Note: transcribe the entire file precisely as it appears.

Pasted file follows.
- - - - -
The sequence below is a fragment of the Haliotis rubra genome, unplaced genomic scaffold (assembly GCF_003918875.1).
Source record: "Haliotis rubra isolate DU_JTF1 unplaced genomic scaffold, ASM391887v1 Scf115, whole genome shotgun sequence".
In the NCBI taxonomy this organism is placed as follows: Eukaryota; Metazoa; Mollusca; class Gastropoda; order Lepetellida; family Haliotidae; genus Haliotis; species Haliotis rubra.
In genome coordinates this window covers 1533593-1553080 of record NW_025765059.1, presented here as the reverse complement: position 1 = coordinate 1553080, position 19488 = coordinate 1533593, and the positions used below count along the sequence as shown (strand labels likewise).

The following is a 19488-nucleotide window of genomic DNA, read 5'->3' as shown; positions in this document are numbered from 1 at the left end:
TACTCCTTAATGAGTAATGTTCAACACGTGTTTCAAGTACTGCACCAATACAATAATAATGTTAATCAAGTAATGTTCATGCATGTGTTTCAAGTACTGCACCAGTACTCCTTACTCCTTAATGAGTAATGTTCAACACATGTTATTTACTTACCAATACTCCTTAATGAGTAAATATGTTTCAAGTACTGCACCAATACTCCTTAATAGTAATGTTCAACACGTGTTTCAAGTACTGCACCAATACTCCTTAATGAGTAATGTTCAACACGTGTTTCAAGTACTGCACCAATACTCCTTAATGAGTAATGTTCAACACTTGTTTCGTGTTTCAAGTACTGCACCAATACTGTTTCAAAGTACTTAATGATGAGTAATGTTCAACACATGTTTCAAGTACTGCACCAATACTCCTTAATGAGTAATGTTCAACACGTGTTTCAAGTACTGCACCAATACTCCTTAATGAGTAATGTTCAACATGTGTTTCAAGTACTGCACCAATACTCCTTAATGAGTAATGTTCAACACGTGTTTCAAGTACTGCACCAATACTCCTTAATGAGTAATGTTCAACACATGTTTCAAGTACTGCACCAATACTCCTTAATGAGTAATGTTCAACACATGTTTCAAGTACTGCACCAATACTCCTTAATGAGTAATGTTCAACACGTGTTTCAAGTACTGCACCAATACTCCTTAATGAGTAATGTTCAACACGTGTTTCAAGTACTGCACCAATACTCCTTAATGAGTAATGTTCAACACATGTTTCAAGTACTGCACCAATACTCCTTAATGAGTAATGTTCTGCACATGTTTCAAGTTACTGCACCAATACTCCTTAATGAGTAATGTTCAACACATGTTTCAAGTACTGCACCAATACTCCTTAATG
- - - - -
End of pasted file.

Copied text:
The sequence below is a fragment of the Haliotis rubra genome, unplaced genomic scaffold (assembly GCF_003918875.1).
Source record: "Haliotis rubra isolate DU_JTF1 unplaced genomic scaffold, ASM391887v1 Scf115, whole genome shotgun sequence".
In the NCBI taxonomy this organism is placed as follows: Eukaryota; Metazoa; Mollusca; class Gastropoda; order Lepetellida; family Haliotidae; genus Haliotis; species Haliotis rubra.
In genome coordinates this window covers 1533593-1553080 of record NW_025765059.1, presented here as the reverse complement: position 1 = coordinate 1553080, position 19488 = coordinate 1533593, and the positions used below count along the sequence as shown (strand labels likewise).

The following is a 19488-nucleotide window of genomic DNA, read 5'->3' as shown; positions in this document are numbered from 1 at the left end:
TACTCCTTAATGAGTAATGTTCAACACGTGTTTCAAGTACTGCACCAATACAATAATAATGTTAATCAAGTAATGTTCATGCATGTGTTTCAAGTACTGCACCAGTACTCCTTACTCCTTAATGAGTAATGTTCAACACATGTTATTTACTTACCAATACTCCTTAATGAGTAAATATGTTTCAAGTACTGCACCAATACTCCTTAATAGTAATGTTCAACACGTGTTTCAAGTACTGCACCAATACTCCTTAATGAGTAATGTTCAACACGTGTTTCAAGTACTGCACCAATACTCCTTAATGAGTAATGTTCAACACTTGTTTCGTGTTTCAAGTACTGCACCAATACTGTTTCAAAGTACTTAATGATGAGTAATGTTCAACACATGTTTCAAGTACTGCACCAATACTCCTTAATGAGTAATGTTCAACACGTGTTTCAAGTACTGCACCAATACTCCTTAATGAGTAATGTTCAACATGTGTTTCAAGTACTGCACCAATACTCCTTAATGAGTAATGTTCAACACGTGTTTCAAGTACTGCACCAATACTCCTTAATGAGTAATGTTCAACACATGTTTCAAGTACTGCACCAATACTCCTTAATGAGTAATGTTCAACACATGTTTCAAGTACTGCACCAATACTCCTTAATGAGTAATGTTCAACACGTGTTTCAAGTACTGCACCAATACTCCTTAATGAGTAATGTTCAACACGTGTTTCAAGTACTGCACCAATACTCCTTAATGAGTAATGTTCAACACATGTTTCAAGTACTGCACCAATACTCCTTAATGAGTAATGTTCTGCACATGTTTCAAGTTACTGCACCAATACTCCTTAATGAGTAATGTTCAACACATGTTTCAAGTACTGCACCAATACTCCTTAATG